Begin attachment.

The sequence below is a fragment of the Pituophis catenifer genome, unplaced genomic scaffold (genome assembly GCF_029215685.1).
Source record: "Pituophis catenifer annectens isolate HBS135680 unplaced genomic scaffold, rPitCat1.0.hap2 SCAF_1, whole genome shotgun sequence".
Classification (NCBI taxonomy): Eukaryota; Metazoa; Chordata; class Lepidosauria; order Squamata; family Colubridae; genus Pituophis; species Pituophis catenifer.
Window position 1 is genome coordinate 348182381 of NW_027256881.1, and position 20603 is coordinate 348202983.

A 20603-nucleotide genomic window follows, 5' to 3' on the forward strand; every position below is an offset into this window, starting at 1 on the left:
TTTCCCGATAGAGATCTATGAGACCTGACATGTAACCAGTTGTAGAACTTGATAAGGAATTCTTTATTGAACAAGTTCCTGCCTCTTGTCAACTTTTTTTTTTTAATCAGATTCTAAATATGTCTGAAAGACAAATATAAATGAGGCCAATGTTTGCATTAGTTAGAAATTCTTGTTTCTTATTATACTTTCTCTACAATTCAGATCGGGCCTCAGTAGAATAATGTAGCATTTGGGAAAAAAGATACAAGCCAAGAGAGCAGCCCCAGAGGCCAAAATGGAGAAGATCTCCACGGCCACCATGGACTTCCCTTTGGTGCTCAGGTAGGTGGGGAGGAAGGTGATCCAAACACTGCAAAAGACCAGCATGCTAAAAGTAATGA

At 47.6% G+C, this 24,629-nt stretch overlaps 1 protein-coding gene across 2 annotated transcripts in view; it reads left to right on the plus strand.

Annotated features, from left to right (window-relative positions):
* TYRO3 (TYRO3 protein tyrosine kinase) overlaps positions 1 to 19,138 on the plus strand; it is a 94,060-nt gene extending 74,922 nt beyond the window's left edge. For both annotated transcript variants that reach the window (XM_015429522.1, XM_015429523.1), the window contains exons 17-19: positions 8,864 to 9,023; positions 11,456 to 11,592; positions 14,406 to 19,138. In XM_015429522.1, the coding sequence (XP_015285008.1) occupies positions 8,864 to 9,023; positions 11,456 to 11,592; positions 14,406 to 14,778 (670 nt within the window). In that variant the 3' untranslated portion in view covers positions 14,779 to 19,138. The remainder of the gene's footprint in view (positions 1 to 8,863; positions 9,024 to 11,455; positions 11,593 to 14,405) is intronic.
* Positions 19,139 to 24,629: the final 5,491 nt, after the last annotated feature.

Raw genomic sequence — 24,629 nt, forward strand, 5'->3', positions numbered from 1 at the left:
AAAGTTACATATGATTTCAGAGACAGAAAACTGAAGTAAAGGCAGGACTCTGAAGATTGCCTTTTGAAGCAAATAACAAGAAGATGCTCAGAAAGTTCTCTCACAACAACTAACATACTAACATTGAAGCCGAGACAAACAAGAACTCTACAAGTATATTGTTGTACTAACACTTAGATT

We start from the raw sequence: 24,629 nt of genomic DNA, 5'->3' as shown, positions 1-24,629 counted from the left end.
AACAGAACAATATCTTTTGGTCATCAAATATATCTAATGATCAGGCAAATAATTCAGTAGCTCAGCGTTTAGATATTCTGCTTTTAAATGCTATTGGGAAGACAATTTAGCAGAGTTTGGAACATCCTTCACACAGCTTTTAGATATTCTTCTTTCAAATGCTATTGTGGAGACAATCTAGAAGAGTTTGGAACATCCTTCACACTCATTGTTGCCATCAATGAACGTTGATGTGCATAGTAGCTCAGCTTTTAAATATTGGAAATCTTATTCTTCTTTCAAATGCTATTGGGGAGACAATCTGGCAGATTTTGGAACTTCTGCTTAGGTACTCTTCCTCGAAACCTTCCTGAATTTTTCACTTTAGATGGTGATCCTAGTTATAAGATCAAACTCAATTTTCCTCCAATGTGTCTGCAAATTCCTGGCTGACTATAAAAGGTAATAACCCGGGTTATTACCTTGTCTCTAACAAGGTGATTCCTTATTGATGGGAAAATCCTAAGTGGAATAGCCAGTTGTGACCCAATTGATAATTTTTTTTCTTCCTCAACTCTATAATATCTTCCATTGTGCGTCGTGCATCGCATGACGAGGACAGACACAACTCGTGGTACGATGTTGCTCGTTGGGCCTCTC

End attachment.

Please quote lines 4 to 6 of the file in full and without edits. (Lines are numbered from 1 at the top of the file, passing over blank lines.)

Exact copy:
Window position 1 is genome coordinate 348182381 of NW_027256881.1, and position 20603 is coordinate 348202983.

A 20603-nucleotide genomic window follows, 5' to 3' on the forward strand; every position below is an offset into this window, starting at 1 on the left:
TTTCCCGATAGAGATCTATGAGACCTGACATGTAACCAGTTGTAGAACTTGATAAGGAATTCTTTATTGAACAAGTTCCTGCCTCTTGTCAACTTTTTTTTTTTAATCAGATTCTAAATATGTCTGAAAGACAAATATAAATGAGGCCAATGTTTGCATTAGTTAGAAATTCTTGTTTCTTATTATACTTTCTCTACAATTCAGATCGGGCCTCAGTAGAATAATGTAGCATTTGGGAAAAAAGATACAAGCCAAGAGAGCAGCCCCAGAGGCCAAAATGGAGAAGATCTCCACGGCCACCATGGACTTCCCTTTGGTGCTCAGGTAGGTGGGGAGGAAGGTGATCCAAACACTGCAAAAGACCAGCATGCTAAAAGTAATGA